Monthly Archives: November 2016

Mr Holmes by Mitch Cullin

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I frightened myself silly reading  The Hound of the Baskervilles as a child, so sensibly waited until I was an adult before reading any more of Sir Arthur Conan Doyles’ stories*. It seemed like a natural progression to read a story about Sherlock Holmes in his retirement when I came across Mr Holmes by Mitch Cullin.

I never thought I would feel sad for Sherlock Holmes, the most well known fictional detective of all time, with his incredible brain and arrogant attitude, but Mr Holmes showed the man in a whole new light.

In this story Sherlock Holmes is 90 years old, and becoming forgetful. He lives in retirement at his farmhouse in Sussex, attended to by a housekeeper and her young son, tending to his bees, writing a little and snoozing a lot.

Mr Holmes isn’t the mystery story I expected when I started reading, although wherever Sherlock Holmes goes he is recognised and the public continue to request his assistance in various matters. These days he finds this intrusive and actively turns people away. There are deaths in the story, but the story gently reminds people that everyone is born, and so must everyone die.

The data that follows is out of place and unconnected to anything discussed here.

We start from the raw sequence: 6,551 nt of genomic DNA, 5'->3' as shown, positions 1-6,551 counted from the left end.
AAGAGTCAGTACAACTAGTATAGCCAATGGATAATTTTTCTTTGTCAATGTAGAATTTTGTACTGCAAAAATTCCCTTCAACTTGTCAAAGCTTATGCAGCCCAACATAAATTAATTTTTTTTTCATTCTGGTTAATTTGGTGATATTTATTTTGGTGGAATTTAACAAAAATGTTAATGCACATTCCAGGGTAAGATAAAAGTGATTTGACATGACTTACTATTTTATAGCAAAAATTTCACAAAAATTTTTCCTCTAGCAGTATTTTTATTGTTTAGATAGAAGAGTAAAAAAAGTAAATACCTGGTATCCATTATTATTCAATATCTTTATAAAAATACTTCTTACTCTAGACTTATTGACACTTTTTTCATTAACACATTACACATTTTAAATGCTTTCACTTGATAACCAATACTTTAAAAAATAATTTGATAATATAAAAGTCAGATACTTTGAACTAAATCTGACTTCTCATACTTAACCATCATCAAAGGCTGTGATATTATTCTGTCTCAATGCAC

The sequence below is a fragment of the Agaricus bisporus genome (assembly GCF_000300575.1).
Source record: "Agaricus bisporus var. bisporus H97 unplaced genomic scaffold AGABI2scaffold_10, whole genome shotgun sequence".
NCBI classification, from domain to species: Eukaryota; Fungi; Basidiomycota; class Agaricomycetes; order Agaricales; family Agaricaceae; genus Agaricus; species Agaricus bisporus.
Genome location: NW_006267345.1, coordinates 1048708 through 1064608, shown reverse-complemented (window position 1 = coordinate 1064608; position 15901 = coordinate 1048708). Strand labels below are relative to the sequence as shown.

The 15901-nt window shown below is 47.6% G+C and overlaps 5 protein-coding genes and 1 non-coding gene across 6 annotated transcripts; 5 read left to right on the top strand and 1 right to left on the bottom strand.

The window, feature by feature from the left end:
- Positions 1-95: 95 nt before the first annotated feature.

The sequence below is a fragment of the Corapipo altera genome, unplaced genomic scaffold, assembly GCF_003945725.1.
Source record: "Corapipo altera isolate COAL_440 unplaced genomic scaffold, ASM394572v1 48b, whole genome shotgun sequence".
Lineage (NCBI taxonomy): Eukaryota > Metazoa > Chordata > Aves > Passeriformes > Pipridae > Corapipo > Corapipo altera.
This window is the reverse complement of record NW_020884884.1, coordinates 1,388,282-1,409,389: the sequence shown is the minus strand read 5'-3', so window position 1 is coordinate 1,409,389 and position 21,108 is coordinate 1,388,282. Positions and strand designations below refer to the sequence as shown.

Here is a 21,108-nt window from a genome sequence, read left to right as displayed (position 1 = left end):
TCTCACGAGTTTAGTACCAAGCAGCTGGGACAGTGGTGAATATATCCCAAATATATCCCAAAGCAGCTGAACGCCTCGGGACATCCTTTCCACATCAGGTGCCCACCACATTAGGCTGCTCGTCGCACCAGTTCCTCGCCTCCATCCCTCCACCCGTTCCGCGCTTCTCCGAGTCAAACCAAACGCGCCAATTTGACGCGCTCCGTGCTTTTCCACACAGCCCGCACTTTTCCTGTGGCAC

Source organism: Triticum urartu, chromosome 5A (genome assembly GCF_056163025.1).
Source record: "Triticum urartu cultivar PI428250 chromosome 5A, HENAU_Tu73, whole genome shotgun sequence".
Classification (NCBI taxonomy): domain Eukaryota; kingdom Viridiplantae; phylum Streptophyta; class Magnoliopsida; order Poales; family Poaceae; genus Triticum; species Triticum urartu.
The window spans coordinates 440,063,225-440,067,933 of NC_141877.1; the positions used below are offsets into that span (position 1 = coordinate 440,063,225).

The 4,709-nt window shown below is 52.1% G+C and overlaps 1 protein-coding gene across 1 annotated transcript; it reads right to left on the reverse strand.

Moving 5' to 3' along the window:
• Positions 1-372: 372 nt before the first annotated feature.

The character study of Sherlock Holmes is fascinating. Unlike any of the books I read by Sir Arthur Conan Doyle, Sherlock Holmes is telling this story, and makes comments from time to time about the unreliability of Dr Watson as a factual writer, although he does credit Dr Watson with being an excellent story-teller. However, after reading Mr Holmes, I believed Sherlock Holmes’ version of events, in that Dr Watson exaggerated and polished the stories for better sales. (I’m not delusional, I know these are fictional characters). There is also an intriguing glimpse of Sherlock falling in love after a fairly superficial involvement with a married woman when he was a much younger man, and in present times, of his affection for his housekeeper’s son.